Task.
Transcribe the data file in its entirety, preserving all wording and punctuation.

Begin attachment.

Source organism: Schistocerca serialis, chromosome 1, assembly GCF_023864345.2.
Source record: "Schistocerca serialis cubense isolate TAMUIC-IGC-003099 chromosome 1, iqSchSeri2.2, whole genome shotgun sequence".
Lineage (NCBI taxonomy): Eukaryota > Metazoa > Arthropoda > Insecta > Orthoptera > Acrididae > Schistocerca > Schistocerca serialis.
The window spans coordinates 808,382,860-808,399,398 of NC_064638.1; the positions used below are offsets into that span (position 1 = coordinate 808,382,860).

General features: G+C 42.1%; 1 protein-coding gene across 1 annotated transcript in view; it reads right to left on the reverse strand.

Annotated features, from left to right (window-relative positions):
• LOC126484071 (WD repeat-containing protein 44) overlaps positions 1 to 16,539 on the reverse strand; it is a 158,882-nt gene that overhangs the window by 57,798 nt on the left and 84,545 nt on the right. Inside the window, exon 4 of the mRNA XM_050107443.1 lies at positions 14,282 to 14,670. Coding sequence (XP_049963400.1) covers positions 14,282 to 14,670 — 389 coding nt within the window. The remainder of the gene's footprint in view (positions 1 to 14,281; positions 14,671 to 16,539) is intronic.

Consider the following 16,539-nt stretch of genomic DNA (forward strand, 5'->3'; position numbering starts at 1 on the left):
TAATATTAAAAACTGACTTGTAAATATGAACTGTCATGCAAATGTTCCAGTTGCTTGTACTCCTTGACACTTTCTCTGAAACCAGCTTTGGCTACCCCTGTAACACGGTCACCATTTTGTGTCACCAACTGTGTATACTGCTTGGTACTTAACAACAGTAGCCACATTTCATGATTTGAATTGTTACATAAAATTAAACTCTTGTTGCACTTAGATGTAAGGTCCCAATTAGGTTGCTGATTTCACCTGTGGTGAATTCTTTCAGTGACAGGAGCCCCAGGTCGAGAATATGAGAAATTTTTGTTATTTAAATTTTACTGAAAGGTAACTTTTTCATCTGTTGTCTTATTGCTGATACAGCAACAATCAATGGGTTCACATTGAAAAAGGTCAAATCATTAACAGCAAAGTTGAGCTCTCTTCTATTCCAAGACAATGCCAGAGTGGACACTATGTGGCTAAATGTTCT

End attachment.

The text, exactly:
Source organism: Schistocerca serialis, chromosome 1, assembly GCF_023864345.2.
Source record: "Schistocerca serialis cubense isolate TAMUIC-IGC-003099 chromosome 1, iqSchSeri2.2, whole genome shotgun sequence".
Lineage (NCBI taxonomy): Eukaryota > Metazoa > Arthropoda > Insecta > Orthoptera > Acrididae > Schistocerca > Schistocerca serialis.
The window spans coordinates 808,382,860-808,399,398 of NC_064638.1; the positions used below are offsets into that span (position 1 = coordinate 808,382,860).

General features: G+C 42.1%; 1 protein-coding gene across 1 annotated transcript in view; it reads right to left on the reverse strand.

Annotated features, from left to right (window-relative positions):
• LOC126484071 (WD repeat-containing protein 44) overlaps positions 1 to 16,539 on the reverse strand; it is a 158,882-nt gene that overhangs the window by 57,798 nt on the left and 84,545 nt on the right. Inside the window, exon 4 of the mRNA XM_050107443.1 lies at positions 14,282 to 14,670. Coding sequence (XP_049963400.1) covers positions 14,282 to 14,670 — 389 coding nt within the window. The remainder of the gene's footprint in view (positions 1 to 14,281; positions 14,671 to 16,539) is intronic.

Consider the following 16,539-nt stretch of genomic DNA (forward strand, 5'->3'; position numbering starts at 1 on the left):
TAATATTAAAAACTGACTTGTAAATATGAACTGTCATGCAAATGTTCCAGTTGCTTGTACTCCTTGACACTTTCTCTGAAACCAGCTTTGGCTACCCCTGTAACACGGTCACCATTTTGTGTCACCAACTGTGTATACTGCTTGGTACTTAACAACAGTAGCCACATTTCATGATTTGAATTGTTACATAAAATTAAACTCTTGTTGCACTTAGATGTAAGGTCCCAATTAGGTTGCTGATTTCACCTGTGGTGAATTCTTTCAGTGACAGGAGCCCCAGGTCGAGAATATGAGAAATTTTTGTTATTTAAATTTTACTGAAAGGTAACTTTTTCATCTGTTGTCTTATTGCTGATACAGCAACAATCAATGGGTTCACATTGAAAAAGGTCAAATCATTAACAGCAAAGTTGAGCTCTCTTCTATTCCAAGACAATGCCAGAGTGGACACTATGTGGCTAAATGTTCT